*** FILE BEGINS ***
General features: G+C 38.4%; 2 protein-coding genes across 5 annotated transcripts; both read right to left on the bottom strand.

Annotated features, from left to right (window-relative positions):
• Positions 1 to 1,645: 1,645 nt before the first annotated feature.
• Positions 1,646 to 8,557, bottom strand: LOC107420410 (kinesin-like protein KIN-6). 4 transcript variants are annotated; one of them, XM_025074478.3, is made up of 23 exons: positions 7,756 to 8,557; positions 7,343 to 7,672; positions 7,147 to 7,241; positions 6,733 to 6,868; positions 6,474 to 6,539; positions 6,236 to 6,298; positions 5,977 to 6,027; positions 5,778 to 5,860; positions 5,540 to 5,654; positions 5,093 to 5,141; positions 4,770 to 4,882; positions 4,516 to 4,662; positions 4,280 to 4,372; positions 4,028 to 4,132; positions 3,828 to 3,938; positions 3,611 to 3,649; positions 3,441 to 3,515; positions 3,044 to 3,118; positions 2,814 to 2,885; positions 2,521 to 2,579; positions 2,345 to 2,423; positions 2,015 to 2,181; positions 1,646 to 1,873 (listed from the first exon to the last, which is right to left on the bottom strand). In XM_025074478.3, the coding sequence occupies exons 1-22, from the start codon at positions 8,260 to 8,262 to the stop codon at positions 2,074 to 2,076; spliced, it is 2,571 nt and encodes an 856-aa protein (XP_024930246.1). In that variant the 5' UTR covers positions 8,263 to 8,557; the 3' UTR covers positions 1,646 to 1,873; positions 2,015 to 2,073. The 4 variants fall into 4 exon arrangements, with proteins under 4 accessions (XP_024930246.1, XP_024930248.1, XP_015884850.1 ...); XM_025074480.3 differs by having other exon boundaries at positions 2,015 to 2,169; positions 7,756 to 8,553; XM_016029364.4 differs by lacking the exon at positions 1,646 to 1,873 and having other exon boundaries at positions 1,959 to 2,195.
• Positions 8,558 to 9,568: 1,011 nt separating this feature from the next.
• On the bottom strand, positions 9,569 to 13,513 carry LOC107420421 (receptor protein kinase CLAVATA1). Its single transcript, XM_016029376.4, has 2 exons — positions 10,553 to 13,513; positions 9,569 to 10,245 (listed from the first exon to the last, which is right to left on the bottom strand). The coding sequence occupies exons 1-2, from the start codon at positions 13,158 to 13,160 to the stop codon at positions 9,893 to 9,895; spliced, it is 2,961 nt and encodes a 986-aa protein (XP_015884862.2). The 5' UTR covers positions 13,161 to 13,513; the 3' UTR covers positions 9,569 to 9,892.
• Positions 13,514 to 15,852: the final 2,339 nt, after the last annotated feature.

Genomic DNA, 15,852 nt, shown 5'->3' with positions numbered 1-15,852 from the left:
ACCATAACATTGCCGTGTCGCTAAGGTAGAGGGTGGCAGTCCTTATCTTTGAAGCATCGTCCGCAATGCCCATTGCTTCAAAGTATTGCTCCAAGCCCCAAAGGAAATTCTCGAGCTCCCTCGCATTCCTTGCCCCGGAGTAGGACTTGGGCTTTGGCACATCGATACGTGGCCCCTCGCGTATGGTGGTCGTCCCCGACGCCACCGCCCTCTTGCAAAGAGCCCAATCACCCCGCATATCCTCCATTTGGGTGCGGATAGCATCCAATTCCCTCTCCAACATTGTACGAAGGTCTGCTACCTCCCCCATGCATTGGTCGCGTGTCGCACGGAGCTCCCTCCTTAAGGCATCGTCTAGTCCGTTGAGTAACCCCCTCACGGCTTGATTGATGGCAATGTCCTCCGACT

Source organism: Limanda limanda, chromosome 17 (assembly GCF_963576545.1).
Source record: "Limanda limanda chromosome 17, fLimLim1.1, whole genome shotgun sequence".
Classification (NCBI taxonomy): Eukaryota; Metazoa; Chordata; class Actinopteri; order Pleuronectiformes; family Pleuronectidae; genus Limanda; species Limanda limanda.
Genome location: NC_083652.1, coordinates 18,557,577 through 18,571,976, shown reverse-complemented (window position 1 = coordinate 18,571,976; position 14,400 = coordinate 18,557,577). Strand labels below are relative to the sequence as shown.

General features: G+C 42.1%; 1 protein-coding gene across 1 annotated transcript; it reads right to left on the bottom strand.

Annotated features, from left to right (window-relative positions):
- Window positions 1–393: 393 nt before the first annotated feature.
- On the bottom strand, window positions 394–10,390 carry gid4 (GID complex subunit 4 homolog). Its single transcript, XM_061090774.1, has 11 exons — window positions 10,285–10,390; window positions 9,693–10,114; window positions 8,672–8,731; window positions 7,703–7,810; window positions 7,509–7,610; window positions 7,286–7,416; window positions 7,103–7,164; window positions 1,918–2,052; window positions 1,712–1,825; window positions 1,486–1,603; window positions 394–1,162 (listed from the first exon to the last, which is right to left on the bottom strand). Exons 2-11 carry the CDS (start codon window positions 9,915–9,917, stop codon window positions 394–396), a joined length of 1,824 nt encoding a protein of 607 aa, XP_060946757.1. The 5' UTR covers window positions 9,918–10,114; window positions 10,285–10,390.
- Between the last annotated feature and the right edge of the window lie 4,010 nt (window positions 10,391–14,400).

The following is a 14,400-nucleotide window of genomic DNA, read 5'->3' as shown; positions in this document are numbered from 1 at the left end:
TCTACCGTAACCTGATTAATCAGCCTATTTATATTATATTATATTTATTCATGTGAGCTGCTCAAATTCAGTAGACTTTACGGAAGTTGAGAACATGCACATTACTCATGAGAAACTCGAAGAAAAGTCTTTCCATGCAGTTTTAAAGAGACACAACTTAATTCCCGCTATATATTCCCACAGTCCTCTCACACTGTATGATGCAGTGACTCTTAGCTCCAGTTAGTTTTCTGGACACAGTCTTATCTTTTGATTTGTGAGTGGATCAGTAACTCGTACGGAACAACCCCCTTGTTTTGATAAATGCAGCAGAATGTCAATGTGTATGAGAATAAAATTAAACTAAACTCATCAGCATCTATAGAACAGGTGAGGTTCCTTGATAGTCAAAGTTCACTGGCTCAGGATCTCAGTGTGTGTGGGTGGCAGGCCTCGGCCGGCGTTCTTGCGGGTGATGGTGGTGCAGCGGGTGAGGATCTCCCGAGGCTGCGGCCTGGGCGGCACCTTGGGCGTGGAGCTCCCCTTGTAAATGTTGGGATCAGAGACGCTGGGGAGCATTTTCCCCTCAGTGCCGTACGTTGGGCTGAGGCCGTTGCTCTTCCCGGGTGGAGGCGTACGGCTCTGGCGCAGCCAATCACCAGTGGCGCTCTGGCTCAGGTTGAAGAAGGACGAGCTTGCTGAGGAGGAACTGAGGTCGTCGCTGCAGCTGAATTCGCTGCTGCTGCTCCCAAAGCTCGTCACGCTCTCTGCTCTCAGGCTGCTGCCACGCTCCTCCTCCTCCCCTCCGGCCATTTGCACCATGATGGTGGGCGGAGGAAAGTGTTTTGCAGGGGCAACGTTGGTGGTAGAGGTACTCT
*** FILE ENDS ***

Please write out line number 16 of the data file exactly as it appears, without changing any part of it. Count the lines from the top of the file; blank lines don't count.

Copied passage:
- Window positions 1–393: 393 nt before the first annotated feature.